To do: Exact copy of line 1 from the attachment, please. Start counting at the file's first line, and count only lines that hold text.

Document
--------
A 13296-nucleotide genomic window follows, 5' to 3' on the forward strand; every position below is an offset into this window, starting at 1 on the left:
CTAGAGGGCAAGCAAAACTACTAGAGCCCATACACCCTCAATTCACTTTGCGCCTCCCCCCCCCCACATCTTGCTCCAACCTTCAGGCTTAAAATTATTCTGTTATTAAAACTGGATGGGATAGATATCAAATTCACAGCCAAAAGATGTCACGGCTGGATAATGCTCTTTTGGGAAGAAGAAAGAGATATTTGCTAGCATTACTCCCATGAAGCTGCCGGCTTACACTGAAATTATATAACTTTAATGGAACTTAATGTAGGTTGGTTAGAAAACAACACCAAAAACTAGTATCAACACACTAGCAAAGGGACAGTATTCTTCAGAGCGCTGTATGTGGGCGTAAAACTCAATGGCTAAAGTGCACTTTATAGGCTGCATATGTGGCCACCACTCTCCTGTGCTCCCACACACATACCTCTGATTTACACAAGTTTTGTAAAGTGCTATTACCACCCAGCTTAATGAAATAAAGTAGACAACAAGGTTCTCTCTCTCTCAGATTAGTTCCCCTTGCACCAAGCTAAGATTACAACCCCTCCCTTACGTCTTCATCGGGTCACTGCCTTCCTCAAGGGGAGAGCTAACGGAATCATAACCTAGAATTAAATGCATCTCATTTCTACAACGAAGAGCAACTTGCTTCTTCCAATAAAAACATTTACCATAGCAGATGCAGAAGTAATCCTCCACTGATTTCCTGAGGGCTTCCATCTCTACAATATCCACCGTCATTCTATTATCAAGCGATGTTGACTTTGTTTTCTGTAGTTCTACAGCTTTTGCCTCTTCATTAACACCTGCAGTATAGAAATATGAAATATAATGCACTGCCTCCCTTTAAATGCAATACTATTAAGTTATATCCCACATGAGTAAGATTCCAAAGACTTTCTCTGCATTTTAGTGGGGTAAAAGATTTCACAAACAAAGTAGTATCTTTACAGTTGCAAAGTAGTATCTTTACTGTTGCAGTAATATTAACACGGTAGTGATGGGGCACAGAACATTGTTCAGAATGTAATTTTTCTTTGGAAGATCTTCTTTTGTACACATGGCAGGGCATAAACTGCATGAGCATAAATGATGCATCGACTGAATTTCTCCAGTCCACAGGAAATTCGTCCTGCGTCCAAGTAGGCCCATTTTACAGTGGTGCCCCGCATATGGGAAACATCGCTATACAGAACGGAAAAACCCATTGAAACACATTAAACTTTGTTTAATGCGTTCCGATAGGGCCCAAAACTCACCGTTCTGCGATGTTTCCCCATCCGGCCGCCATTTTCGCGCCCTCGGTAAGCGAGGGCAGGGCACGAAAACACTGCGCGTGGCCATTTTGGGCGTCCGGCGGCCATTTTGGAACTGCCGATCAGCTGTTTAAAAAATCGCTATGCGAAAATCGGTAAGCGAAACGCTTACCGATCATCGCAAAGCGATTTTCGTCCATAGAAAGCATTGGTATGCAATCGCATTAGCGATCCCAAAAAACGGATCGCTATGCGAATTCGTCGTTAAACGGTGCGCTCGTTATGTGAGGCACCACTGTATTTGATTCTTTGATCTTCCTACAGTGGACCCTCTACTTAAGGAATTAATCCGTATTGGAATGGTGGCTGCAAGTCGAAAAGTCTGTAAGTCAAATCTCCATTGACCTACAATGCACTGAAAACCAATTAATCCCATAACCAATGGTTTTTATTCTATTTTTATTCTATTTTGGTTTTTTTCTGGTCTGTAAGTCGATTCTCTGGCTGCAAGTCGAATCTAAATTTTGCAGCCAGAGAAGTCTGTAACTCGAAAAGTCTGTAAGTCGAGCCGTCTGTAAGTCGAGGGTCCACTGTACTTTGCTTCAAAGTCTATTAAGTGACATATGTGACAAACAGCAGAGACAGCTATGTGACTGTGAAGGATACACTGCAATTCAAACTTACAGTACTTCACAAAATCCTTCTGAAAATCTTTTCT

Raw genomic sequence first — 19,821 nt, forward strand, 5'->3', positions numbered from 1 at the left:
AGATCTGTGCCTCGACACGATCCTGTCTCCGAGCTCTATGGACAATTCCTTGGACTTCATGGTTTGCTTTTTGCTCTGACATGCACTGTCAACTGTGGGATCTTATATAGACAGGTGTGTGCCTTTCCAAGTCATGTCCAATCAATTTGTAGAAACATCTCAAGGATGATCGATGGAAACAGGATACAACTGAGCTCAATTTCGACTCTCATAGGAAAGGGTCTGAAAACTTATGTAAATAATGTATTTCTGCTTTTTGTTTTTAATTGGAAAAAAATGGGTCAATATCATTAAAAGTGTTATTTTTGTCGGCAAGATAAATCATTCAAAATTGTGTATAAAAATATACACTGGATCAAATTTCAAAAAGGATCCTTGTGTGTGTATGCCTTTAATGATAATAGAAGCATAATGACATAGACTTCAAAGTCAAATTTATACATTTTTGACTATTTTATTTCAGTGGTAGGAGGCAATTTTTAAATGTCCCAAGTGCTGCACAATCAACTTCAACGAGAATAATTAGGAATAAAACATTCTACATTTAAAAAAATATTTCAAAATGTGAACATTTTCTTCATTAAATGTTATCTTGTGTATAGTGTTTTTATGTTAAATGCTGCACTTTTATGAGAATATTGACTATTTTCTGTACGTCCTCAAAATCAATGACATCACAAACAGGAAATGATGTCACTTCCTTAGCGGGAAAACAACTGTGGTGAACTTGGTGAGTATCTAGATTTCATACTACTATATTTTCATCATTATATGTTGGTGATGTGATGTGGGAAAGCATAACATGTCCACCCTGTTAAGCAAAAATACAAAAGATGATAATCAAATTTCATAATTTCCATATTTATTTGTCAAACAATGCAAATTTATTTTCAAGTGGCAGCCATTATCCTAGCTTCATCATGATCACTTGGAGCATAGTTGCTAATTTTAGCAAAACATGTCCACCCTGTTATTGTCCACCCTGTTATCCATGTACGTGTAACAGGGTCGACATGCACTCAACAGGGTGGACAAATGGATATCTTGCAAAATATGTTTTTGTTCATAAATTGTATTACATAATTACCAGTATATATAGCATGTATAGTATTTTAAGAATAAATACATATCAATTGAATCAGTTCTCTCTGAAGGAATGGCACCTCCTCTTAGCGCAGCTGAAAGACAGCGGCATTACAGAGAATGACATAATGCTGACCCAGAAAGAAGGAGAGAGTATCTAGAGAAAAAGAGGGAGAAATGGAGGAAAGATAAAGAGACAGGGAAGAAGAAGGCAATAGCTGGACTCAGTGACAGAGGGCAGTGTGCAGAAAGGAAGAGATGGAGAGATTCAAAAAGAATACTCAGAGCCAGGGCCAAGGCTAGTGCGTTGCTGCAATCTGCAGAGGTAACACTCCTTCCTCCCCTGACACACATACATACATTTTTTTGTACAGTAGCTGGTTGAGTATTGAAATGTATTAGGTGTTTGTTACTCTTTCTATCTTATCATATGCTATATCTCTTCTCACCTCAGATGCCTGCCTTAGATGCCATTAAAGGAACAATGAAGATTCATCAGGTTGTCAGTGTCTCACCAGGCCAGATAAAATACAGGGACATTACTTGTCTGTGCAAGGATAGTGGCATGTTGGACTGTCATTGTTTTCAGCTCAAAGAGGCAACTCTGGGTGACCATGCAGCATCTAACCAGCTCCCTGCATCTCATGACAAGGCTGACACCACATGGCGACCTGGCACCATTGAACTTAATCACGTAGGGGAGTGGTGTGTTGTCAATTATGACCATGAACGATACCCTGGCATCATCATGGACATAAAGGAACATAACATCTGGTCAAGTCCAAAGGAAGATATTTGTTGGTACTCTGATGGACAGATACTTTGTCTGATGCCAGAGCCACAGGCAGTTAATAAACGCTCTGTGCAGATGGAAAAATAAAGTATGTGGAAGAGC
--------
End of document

A 13296-nucleotide genomic window follows, 5' to 3' on the forward strand; every position below is an offset into this window, starting at 1 on the left: